Er:Glass is, thus, not an effective material for use in laser ceilometers.

Accordingly, it is an object of this invention to provide an improved eye-safe laser cloud height finder.

SUMMARY OF THE INVENTION

Because of the disadvantages of Er:Glass as an effective eye-safe laser for cloud height finders, it became necessary to investigate other laser materials for ceilometer applications. In this investigation Er:LiYF4 at 1.73 μm was considered. However, generally, it was disregarded by the experts because high efficient detectors at this wavelength were unavailable. Ge compatible detectors have such a low absorption coefficient at 1.73 μm that it was not thought possible that they could provide sufficient speed of response and sensitivity for this application.

This disregard of Er:LiYF4 at 1.73 μm for cloud height finding applications proved in error since it was not realized that the return signal from clouds, as contrasted to hard targets, is temporarily long due to the spatial extent of the target. The Ge detectors, thus, would provide sufficient signal strength for these applications since their signal output rises substantially for longer inputs thereto.

The preferred cloud height finder system, thus, includes a Er:LiYF4 laser transmitting 1.73 μm radiation skyward, means for collecting return radiation from the clouds and a Ge detector.

BRIEF DESCRIPTION OF THE DRAWINGS

The above-mentioned and other features and objects of this invention will become more apparent by reference to the following description taken in conjunction with the accompanying drawings, in which:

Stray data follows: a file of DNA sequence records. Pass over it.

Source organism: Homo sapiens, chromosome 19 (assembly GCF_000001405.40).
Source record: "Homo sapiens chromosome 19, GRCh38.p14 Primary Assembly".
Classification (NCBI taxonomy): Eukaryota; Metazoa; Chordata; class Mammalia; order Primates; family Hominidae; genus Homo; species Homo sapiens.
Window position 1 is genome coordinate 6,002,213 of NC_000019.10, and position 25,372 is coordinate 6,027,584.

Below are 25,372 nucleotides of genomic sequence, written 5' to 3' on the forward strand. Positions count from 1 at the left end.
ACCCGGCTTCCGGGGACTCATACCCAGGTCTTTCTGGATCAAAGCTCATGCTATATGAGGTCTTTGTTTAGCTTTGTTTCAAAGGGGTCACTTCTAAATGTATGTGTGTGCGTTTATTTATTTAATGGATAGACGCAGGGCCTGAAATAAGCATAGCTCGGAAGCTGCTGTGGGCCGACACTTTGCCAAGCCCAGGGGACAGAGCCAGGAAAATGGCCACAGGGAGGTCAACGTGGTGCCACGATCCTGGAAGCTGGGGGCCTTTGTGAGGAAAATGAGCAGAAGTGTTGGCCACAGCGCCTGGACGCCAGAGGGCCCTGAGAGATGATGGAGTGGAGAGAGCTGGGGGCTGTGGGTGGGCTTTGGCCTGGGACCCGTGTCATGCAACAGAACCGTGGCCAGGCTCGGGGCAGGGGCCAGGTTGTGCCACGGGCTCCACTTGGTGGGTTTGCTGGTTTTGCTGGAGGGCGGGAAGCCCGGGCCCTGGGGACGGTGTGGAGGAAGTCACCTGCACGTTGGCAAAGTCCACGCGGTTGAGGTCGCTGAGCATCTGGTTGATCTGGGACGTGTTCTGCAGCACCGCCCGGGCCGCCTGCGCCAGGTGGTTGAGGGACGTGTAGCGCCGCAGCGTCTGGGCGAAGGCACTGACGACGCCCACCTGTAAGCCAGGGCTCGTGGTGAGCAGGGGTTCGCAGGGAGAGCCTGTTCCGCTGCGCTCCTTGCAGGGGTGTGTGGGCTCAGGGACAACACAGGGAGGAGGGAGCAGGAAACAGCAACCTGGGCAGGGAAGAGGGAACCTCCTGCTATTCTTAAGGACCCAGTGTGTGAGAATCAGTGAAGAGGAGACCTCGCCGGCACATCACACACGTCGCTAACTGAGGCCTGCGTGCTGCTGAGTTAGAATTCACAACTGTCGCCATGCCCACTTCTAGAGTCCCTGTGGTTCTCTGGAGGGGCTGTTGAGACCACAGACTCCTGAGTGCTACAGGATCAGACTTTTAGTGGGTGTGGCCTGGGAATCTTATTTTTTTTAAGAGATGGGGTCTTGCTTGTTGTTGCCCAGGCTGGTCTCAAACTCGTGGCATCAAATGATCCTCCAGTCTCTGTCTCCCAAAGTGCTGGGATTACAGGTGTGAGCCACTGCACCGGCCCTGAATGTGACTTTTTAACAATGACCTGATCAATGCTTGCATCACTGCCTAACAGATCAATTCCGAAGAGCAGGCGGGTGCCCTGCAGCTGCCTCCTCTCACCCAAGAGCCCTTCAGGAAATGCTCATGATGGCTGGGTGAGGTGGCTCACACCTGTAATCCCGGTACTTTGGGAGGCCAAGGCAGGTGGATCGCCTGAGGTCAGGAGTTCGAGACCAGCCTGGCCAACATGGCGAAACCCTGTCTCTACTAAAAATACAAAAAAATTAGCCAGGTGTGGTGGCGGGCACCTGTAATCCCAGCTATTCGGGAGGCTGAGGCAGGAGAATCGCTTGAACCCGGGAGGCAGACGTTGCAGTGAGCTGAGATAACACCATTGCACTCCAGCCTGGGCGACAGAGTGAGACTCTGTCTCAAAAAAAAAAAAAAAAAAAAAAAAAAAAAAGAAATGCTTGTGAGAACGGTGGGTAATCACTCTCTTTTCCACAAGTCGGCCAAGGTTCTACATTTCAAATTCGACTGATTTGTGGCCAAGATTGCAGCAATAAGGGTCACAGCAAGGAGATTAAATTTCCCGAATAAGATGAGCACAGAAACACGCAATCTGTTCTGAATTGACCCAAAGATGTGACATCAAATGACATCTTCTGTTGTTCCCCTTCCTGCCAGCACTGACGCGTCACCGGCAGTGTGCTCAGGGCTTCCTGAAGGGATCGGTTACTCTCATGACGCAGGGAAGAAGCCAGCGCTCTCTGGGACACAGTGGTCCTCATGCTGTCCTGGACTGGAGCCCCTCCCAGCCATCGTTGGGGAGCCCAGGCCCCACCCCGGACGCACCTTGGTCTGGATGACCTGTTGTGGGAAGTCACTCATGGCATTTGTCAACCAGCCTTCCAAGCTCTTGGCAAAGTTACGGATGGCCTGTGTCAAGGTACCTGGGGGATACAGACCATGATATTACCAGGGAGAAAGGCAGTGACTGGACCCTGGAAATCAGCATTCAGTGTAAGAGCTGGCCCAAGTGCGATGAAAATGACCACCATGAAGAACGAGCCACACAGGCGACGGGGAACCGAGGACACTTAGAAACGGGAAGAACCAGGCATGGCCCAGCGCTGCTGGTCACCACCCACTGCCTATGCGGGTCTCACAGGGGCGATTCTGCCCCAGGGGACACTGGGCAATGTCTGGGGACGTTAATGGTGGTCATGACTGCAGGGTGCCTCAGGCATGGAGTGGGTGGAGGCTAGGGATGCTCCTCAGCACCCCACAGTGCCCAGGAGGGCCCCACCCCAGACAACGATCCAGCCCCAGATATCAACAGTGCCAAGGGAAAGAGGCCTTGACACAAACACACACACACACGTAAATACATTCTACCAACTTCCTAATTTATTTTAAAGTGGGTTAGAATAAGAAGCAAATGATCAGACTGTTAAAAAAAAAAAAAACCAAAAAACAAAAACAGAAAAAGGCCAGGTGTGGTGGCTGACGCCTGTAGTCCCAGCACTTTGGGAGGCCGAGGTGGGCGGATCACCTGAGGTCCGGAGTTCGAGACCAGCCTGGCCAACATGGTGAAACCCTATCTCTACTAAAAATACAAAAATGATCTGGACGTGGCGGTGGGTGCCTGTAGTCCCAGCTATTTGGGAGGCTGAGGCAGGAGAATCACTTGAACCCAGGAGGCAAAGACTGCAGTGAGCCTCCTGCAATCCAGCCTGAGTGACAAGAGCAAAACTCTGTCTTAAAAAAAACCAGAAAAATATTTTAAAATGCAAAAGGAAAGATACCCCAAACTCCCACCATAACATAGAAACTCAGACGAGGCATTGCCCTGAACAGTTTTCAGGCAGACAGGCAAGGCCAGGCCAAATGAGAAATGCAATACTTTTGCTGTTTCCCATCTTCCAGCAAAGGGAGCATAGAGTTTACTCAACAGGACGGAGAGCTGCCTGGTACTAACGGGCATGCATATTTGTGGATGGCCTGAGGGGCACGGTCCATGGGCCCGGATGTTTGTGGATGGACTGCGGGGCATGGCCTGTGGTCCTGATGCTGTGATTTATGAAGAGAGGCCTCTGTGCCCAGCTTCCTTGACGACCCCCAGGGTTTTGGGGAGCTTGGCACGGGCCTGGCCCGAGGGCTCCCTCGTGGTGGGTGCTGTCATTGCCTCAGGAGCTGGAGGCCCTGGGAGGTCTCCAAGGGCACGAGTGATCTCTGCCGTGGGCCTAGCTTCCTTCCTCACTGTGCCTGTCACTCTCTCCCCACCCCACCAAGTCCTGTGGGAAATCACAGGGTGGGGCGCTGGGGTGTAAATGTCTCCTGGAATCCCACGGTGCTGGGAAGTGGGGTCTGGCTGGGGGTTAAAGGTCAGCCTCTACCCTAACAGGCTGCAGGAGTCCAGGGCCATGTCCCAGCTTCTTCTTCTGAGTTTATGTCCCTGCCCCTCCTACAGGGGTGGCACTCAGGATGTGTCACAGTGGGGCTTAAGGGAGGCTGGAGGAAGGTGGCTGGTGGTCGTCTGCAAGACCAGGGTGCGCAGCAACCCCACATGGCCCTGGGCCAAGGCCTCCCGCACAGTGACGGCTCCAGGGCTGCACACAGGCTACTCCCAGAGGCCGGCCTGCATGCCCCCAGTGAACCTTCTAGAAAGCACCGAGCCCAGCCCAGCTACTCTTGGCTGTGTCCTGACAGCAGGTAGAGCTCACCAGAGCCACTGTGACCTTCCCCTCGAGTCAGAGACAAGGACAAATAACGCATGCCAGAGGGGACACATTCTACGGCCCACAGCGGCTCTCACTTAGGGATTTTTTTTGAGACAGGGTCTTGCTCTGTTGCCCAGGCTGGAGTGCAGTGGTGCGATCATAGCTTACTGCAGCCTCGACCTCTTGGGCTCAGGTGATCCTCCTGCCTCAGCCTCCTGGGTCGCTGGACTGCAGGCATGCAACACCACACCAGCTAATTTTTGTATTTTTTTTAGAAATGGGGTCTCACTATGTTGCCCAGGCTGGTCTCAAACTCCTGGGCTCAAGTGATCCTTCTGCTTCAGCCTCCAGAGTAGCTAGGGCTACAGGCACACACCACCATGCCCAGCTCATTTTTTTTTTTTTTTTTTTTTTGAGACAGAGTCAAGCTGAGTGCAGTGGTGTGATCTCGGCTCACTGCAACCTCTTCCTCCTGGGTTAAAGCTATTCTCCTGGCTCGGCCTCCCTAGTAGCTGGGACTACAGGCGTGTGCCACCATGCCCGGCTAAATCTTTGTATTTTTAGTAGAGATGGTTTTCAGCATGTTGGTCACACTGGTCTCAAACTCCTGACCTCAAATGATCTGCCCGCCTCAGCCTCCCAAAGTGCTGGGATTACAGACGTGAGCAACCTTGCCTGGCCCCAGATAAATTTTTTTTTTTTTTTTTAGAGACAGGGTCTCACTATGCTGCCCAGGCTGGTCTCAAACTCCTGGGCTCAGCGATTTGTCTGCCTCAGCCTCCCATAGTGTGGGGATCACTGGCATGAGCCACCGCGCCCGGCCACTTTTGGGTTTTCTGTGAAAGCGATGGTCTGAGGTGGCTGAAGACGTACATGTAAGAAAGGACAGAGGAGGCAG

FIG. 1 is a block diagram of a cloud height finder measuring system;

FIG. 2 is an energy level diagram of Er:LiYF4 ; and

FIG. 3 is a plot of the upper level lifetime versus concentration and temperature for Er:LiYF4.

DESCRIPTION OF PREFERRED EMBODIMENTS

Referring now to FIG. 1 of the drawings, there is illustrated thereby a cloud height finder comprising a transmitter including a Q-switched Er:LiYF4 laser 10 so configured to emit radiation at 1.73 μm. The output from transmitter 10 is directed skyward to measure cloud heights. The output from the transmitter is redirected toward the sky by a pair of fold mirrors 12 and 14. Of course, other means can be employed to redirect the beam from laser 10 such as prisms.

The redirected radiation from laser 10 is applied to diverging optics 15 to generate a beam 16 which is radiated upwardly. The beam 16 is diverged to maintain a fluence level of less than 10 mJ/cm2 at any point in the beam, which provides eyesafe operation. When beam 16 encounters a cloud 18 it reflects therefrom as beam 20.

The return beam 20 is received by a mirror 22 which directs it to a detector 24. Detector 24 is preferably a Ge detector which is wavelength compatible with the Er:LiYF4 laser, is inexpensive and provides ample output signal because of the nature of the target as discussed hereinbefore.

An amplifier 26 amplifies the signal from detector 24, and provides an output 28 which is used to measure the time between transmission of beam 16 and reception of beam 20 to permit calculation of the height of cloud 18.

The laser 10 includes a rod 30 disposed in a resonant cavity defined by mirrors 32 and 34. A Q-switch 36 is also disposed within the resonant cavity. The rod 30 is pumped by a flashlamp 38. The electronics for flashlamp 38 and Q-switch 36 is omitted, however, as it is conventional.